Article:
Cousins at War: The Lady Mary’s Final Victory

Mary i and Jane

From the 18th to 20th of July 1553, the odds fully turned in Mary’s favor when an important ally found his way into her camp. The 16th Earl of Oxford, John de Vere was a complex man. He was a Protestant and a great military leader, whose experience no doubt, gave Mary the boost she needed to issue her proclamation where it goes as follows: “By the Queen. Know ye all good people that the most excellent Princess Mary, eldest daughter of King Henry VIII and sister to King Edward VI, your late sovereign Lord, is now by the grace of God, Queen of England, France and Ireland, defender of the Faith and very true owner of the Crown and government of the realm of England and Ireland and all things thereto justly belonging, and to her and no other ye owe to be her true Liege, men…” Then she denounced Jane Grey’s usurpation, pinning all the blame on her father-in-law instead of her cousin, and declared herself the rightful queen. “… Most false traitor, John, Duke of Northumberland and his accomplices who, upon most shameful grounds, minding to make his won son King by marriage of a new found lady’s title, or rather to be king himself, hath most traitorously by long continued treason sought, and seek the destruction of her royal person, the nobility and common weal of this realm…” This is not surprising given that Mary knew the power of propaganda and she knew that a House divided, as during the Wars of the Roses with the case of the House of York, made everyone in her family look weak. And if people knew the nuts and bolts behind the usurpation, they wouldn’t blame the Duke, but instead look at Mary’s family. This would look very bad for the Tudor Dynasty. If a monarch couldn’t control her own brood, then how could she rule over a country? And it was much easier to use “bad councilors” as scapegoats rather than holding the royals accountable for their actions. Mary’s father had done it many times. Whenever he did a bad decision, someone else was blamed, be it his spouse, his in-laws, or his councilors.

Mary I Signature

The proclamation ended with a rallying cry calling all the “good people” to join “her said armies yet being in Suffolk, making your prayers to God for her success … upon the said causes she utterly defied the said Duke for her most errant traitor to God and to this realm” then she signed it as “Mary, the Quene”.

When Jane heard what happened, she was out for blood. She ordered her troops to march against the rebels in Buckinghamshire, naming William Herbert, Earl of Pembroke, one of the two commanders. She gave him specific instructions to deliver “punishment or execution as they deserve.” The message was clear. Her cousin the Lady Mary Tudor might be older, more experienced and have the support of almost all the commons in the realm, but Jane Grey was no passive teenager. She was not going to give up so easily, and until her cause was fully lost, she was going to keep acting as she had done for over a week. Nobody who saw Jane, saw a timid girl, but a strong teenager who continued to carry out her duties as the unofficial queen. On the morning of the 19th, a Christening ceremony at Tower Hill where Lady Jane had been asked to stand in as godmother by one of her servants, a man named Edward Underhill. Her goddaughter was named after her husband, Guildford. Jane was too busy to attend so she sent her mother’s cousin, the Lady Throckmorton, instead. Other proxies were sent for her father and other family members, including William Herbert who excused himself from the ceremony, claiming he had to meet the French Ambassador to convince him of sending troops to fight off Mary’s common forces. In reality, William Herbert was pondering on his own future and where he would fit in all of this conspiracy if Mary won. How would she deal with the traitors? The Marquis had felt an air of unease the day before when he heard the news of Mary’s proclamation and the Earl’s defection. Although he had been given specific instructions to deal with the rebels, the Marquis chose not to comply. He and a number of other councilors gathered at Baynard’s Castle where they discussed a peaceful resolution to the conflict. Nobody wanted another civil war like the one that had split the country in two over one hundred years ago. The men gathered their things and rode to Cheapside where they declared Mary Tudor the lawful Queen and read her proclamation. The crowd went “mad with joy” the Imperial Ambassador reported. “From a distance the earth must have looked like Mount Etna.”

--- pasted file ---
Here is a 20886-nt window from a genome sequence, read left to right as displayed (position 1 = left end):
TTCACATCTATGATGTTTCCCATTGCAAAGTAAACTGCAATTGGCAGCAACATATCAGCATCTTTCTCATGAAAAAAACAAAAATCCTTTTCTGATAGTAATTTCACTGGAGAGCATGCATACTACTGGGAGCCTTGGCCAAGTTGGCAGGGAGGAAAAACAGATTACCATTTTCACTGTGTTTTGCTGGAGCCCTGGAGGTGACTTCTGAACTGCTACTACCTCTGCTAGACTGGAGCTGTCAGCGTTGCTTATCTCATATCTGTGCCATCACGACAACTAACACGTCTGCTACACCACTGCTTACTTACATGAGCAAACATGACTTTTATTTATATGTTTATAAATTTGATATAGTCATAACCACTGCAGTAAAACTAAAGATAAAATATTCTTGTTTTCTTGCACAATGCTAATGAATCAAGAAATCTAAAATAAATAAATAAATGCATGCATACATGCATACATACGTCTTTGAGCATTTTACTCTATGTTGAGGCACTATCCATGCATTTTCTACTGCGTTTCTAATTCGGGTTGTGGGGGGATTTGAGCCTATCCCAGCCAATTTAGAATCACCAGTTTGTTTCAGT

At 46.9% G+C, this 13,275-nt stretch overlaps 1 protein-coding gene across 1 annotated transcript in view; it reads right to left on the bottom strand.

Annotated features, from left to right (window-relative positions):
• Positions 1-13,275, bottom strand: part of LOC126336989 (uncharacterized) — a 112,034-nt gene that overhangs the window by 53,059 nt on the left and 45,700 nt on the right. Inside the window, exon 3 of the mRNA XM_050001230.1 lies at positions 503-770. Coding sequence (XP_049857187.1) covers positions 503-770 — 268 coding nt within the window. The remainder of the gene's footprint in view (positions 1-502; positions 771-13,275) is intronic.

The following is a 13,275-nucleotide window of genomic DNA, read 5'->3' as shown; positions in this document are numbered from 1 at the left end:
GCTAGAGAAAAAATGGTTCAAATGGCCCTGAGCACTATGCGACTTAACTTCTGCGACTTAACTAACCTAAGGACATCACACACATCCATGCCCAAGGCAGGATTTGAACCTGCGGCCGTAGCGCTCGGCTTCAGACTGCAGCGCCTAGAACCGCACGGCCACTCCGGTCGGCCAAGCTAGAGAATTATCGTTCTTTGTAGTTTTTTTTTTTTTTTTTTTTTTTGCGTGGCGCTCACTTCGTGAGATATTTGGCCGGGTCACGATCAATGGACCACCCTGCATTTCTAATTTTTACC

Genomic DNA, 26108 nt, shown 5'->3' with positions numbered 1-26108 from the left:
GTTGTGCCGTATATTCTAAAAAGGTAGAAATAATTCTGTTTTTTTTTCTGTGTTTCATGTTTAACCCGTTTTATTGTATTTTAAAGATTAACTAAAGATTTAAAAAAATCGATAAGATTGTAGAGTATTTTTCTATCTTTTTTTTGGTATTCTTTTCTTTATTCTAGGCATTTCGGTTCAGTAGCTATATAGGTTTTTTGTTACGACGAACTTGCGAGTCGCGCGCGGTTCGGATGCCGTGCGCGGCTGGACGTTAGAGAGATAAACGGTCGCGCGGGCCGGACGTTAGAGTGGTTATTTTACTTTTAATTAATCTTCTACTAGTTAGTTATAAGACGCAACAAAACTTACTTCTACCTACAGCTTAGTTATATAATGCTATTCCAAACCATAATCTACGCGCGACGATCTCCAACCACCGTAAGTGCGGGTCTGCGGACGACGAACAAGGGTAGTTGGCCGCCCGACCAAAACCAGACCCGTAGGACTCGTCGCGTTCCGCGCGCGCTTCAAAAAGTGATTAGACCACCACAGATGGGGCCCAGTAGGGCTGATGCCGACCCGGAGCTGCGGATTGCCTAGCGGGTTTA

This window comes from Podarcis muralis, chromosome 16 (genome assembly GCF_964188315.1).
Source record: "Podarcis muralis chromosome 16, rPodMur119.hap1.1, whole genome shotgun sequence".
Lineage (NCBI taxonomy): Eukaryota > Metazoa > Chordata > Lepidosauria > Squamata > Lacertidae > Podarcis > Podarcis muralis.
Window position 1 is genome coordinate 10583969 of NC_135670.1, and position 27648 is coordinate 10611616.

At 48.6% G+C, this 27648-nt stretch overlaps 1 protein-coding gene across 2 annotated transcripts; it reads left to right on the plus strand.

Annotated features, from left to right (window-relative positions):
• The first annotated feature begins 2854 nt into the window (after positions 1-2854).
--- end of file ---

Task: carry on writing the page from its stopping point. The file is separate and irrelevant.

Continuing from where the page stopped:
Jane Grey juxtaposed

Jane and her family also knew that everything was over. That same day, the council’s soldiers headed to the Tower to arrest the Duke of Suffolk. Jane’s father had heard of the council’s betrayal and rushed to tell his daughter the news. Jane did not lose her composure. Using the same irony she’d used against one of Mary’s maids when she mocked her Mass, she told her father that she was blameless and she only took the crown because he gave convincing arguments to her. If he hadn’t, she would have never done it. Her father was forced to take down the canopy of state, and other symbols that were representative of her reign, and agreed to the Council’s demands. Jane had gone from a guest at the Tower, awaiting her coronation, to a prisoner.